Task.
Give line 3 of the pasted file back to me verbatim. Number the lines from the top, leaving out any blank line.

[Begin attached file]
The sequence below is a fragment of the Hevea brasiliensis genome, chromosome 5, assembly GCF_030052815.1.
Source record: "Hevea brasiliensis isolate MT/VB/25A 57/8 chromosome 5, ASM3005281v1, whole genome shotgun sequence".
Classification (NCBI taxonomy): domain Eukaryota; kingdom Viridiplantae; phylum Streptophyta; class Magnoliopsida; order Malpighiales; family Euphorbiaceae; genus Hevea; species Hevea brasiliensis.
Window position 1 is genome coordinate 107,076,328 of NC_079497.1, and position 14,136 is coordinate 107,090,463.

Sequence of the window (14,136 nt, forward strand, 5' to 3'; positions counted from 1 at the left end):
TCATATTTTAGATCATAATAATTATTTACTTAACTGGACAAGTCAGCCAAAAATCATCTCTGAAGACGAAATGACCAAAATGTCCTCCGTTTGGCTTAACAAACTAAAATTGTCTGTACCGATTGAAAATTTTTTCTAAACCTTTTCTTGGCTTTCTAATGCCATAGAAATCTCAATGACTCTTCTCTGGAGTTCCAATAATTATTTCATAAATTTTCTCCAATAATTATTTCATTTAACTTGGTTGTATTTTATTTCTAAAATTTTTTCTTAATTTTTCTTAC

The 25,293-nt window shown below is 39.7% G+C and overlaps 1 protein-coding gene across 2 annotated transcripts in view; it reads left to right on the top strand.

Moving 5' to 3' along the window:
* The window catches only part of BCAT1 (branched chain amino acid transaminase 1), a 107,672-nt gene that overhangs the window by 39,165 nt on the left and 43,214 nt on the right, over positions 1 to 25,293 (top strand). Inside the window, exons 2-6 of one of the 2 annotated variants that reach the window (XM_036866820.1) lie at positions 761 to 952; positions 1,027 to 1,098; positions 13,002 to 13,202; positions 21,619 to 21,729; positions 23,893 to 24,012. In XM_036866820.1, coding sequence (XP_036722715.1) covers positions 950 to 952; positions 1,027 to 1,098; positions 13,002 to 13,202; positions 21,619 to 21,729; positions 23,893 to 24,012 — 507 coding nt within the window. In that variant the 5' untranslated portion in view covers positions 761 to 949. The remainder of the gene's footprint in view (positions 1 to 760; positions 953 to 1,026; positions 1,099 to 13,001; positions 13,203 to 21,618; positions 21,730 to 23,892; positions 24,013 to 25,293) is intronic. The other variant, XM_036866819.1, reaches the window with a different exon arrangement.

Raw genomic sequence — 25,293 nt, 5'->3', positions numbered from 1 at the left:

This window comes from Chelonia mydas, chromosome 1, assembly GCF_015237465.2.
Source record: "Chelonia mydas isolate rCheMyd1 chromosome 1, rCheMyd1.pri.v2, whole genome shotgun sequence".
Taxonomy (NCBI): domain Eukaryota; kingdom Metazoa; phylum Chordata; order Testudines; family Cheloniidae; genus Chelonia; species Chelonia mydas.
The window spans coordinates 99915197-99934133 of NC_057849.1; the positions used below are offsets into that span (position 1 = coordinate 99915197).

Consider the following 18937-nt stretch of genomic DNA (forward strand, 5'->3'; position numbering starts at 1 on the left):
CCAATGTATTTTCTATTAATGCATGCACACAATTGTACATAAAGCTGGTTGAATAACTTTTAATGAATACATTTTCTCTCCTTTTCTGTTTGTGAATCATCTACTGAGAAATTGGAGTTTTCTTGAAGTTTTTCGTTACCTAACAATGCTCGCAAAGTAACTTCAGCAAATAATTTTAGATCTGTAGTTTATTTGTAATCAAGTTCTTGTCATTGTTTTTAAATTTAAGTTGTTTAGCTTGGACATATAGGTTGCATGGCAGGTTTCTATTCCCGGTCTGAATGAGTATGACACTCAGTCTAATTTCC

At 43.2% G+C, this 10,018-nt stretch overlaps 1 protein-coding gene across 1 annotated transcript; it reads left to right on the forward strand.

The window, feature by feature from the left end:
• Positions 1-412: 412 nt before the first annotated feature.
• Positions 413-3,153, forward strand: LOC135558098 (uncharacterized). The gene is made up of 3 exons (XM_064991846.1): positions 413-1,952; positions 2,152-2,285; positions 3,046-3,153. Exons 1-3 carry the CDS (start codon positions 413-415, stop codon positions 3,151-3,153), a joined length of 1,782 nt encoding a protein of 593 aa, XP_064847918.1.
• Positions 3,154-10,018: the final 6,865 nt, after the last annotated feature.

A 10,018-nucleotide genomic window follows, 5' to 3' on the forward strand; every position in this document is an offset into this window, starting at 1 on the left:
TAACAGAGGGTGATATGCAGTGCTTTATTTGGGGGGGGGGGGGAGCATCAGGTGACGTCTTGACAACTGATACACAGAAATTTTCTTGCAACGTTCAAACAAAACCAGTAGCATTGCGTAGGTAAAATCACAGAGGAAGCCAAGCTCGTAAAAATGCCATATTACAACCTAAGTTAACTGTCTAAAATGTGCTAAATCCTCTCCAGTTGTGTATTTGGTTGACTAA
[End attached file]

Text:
Classification (NCBI taxonomy): domain Eukaryota; kingdom Viridiplantae; phylum Streptophyta; class Magnoliopsida; order Malpighiales; family Euphorbiaceae; genus Hevea; species Hevea brasiliensis.